If some pieces were far too wintery to really be successful, it luckily wasn't due to any lack of skill on MacGibbon's part.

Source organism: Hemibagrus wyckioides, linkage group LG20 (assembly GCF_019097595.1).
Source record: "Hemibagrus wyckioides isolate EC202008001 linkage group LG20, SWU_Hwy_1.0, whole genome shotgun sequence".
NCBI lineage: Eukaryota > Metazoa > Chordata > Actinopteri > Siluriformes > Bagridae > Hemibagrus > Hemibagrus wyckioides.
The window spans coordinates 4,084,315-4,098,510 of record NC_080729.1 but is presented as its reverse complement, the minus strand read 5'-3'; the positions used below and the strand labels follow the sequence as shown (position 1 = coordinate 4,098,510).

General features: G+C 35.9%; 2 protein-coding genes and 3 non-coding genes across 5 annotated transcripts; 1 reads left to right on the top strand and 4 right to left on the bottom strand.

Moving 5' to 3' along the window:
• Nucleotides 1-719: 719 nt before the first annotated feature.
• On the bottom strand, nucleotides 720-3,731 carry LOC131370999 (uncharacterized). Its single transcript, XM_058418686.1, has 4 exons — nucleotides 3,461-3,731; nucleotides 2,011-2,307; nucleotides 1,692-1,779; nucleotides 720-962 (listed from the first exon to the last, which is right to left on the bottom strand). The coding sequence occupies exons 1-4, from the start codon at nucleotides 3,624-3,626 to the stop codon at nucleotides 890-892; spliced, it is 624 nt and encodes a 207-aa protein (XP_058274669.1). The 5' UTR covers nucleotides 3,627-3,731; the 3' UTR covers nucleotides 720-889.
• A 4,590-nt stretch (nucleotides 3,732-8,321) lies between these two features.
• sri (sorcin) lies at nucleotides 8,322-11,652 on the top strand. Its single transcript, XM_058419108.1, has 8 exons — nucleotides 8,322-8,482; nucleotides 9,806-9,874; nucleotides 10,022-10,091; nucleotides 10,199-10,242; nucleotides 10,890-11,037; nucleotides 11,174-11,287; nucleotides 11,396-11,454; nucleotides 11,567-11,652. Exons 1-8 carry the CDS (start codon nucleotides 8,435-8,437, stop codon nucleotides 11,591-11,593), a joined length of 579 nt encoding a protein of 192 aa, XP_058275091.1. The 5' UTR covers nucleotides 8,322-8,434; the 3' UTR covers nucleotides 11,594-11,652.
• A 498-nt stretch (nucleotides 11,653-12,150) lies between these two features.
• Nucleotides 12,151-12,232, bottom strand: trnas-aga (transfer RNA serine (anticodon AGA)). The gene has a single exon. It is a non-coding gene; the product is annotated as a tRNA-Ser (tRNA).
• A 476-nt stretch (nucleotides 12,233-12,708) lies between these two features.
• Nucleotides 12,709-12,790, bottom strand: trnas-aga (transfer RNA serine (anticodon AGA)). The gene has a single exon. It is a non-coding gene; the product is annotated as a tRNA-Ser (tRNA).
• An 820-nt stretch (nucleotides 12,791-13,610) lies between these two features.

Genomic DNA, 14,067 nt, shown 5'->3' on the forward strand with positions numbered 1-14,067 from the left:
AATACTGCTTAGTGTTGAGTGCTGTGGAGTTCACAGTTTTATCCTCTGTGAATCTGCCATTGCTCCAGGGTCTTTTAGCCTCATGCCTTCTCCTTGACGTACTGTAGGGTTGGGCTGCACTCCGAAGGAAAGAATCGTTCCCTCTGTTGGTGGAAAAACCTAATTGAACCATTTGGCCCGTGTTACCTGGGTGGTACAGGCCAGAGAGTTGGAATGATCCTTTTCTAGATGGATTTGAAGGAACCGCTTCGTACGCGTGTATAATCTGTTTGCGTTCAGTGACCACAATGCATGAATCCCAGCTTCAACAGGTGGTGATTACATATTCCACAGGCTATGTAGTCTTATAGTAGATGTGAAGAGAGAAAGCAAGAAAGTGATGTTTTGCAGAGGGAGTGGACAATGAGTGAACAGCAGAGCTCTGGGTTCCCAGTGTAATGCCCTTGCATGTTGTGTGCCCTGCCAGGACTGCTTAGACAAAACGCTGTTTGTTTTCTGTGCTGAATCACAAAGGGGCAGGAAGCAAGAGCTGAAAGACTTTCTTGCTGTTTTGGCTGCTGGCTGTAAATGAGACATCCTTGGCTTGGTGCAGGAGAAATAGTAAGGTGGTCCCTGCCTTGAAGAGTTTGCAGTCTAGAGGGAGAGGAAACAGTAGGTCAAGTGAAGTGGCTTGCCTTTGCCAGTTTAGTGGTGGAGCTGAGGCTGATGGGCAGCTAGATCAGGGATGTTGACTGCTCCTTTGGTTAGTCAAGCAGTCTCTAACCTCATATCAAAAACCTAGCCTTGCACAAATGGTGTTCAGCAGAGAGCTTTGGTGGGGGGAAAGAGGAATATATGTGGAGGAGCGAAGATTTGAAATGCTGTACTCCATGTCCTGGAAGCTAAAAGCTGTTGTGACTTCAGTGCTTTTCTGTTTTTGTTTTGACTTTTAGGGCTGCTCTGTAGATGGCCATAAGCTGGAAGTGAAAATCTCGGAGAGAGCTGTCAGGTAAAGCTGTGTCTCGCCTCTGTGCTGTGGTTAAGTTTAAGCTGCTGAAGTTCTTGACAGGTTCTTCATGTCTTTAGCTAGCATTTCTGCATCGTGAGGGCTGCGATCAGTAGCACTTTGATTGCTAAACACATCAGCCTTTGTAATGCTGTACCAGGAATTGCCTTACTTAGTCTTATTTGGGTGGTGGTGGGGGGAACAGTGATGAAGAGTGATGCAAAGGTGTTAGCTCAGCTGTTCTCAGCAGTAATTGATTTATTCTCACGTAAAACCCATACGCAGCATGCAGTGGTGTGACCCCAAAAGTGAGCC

Last season, Hannah MacGibbon's sophomore effort for Chloe - all swashbuckling wool capes, tassel-cinched trousers and chunky, clunky heels - was one of the season's strongest statements, and certainly the best this French house had seen for a long time. It was understandable, therefore, that she should want to slow-down somewhat and reflect on these looks in her subsequent S/S 2010 collection. The horse-blanket cape-coats were there, this time caramel-coloured, sometimes in wool striped with cinnamon, sometimes with epaulette defining the shoulder (all that flowing fabric can be a bit too unstructured for its wearer's own good). Second time around, these still looked brilliant, tossed over breezy, easy wide trousers of pleated chiffons - and it seems this idea of wrapped, loose layers is what MacGibbon feels Chloe should be all about. It was there in a cape-backed black top with sliced-out midriff, in the tie-waist cheesecloth blouse with sliced-out back and frilly peplum, and in the great oversized, mannish blazers slung over everything. At the same time, it didn't seem to move us anywhere new. There's a difference between consistency and resting on your laurels. Some pieces even resembled garments that didn't quite make the cut last time, namely the leather-bound olive-drab army-coat and cream woolen toggle-front duffle that both looked less that summer-proof - in the sweltering afternoon heat of the Tuileries, you felt for the models, and for anyone buying these as a summer investment piece. If some pieces were far too wintery to really be successful, it luckily wasn't due to any lack of skill on MacGibbon's part. When it lightened up in cotton and linen, the slouchy tailoring undeniably worked - Lily Donaldson in cream trousers, white shirt and a loose, lapel-free jacket seemed the perfect summary of the modern Chloe girl. If MacGibbon has daywear nailed, however, her eveningwear leaves much to be desired. Very much in the dreamy, drippy Chloe tradition of pleated pastoralism, the finale was all flowing cream and tiered ivory chiffon maxi-dresses, revived straight from the house's back-catalogue. These were originally devised by Karl Lagerfeld back in the early seventies as an aesthetic response (read, escape) from the Yom Kippur war and perhaps it was only natural to assume that, in a season dominated by similar escape into feminine idyl, our current uneasy climate would be perfect for a re-introduction.. Founder Gaby Aghion recalled 'women fought to wear those dresses'. The brass at Chloe should have no such concerns over these frocks - but I'd start stocking the boutiques with those camel-capes and the covetable boxy shoulderbags MacGibbon slung over everything right now.